The manual sets out how the delivery of apprenticeship training can be flexed to meet employer needs and how the length of an apprenticeship can be reduced where an individual has existing relevant knowledge or skills.
Public and Commercial Attitudes to Disability in the Built Environment
Showcasing ‘gold’ standards on inclusive design is critical to illustrate the commercial and social benefits of increased accessibility in the Built Environment for disabled people. Commercial value and consumer choice are two reasons why building owners or service providers should look beyond minimal legal compliance towards the commercial opportunities that an inclusive environment engenders. These are the headline recommendations in a new research report by Adrian Tagg, funded by University College of Estate Management’s (UCEM) Harold Samuel Research Prize, titled ‘Public and commercial attitudes to disability in the built environment’.
Build back better: Improving the apprenticeship system to better support infrastructure
High skill, high tech construction apprenticeships are needed to boost the skills needed in infrastructure projects to drive the UK’s economic recovery. This is what is being called for by the authors of a new research report entitled ‘Build back better: Improving the apprenticeship system to better support infrastructure’.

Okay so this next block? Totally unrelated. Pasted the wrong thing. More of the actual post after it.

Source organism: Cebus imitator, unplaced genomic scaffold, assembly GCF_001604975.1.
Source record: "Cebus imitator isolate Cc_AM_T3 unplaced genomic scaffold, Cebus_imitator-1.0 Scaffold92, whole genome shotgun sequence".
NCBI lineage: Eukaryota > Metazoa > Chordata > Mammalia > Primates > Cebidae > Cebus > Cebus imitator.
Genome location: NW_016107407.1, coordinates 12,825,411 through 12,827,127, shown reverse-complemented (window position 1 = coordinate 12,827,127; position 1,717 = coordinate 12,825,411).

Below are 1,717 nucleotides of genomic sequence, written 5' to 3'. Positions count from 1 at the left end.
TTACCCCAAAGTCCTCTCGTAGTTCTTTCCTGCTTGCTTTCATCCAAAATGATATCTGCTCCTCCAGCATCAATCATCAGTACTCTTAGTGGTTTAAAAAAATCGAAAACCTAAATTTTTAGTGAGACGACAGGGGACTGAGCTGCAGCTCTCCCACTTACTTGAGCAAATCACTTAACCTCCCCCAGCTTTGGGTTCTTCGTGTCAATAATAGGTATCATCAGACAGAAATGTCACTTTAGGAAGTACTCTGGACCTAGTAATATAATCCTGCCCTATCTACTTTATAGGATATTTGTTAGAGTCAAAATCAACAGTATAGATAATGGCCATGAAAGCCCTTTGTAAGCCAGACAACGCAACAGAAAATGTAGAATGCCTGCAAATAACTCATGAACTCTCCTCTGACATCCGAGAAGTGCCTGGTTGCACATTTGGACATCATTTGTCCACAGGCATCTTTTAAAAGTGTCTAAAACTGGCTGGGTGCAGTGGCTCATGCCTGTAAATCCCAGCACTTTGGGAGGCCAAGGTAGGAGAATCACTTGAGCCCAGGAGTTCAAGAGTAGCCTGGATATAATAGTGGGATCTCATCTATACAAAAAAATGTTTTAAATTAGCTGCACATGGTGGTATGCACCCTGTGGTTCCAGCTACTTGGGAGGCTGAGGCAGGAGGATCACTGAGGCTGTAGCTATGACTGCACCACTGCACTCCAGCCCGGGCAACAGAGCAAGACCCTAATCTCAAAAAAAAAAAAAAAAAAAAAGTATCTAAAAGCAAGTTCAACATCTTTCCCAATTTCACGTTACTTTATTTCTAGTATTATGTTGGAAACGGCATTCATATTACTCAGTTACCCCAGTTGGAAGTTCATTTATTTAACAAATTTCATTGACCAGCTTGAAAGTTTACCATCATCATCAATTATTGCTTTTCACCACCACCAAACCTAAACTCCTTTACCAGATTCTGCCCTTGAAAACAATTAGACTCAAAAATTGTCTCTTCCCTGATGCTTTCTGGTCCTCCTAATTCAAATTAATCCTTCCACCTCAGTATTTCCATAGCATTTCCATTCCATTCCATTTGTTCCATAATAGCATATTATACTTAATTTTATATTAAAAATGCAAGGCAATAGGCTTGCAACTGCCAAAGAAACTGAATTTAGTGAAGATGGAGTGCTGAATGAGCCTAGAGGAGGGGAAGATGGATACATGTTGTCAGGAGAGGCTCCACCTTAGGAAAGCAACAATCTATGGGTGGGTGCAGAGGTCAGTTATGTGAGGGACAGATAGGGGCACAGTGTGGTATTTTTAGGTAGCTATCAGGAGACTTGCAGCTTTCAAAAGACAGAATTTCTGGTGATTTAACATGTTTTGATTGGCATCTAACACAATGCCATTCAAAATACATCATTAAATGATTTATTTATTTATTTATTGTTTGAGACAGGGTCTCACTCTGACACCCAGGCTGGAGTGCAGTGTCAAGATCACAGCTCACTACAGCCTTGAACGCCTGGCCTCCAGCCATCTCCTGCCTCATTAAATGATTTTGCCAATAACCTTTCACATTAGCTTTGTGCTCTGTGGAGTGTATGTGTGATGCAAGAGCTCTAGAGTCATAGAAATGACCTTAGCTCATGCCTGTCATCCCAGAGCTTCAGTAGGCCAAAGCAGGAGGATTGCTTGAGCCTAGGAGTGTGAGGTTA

The report, written on behalf of the Construction Industry Council (CIC), University College of Estate Management (UCEM) and the Technical Apprenticeship Consortium (TAC), with data used from a CIC survey of employers, recommends that Government works with CIC, employers and the professional bodies to: recognise the value of technical and higher-level apprenticeships leading to professional registration; increase the flexibility of the apprenticeship levy; join up and improve the apprenticeship systems across the UK; and celebrate and promote apprenticeships.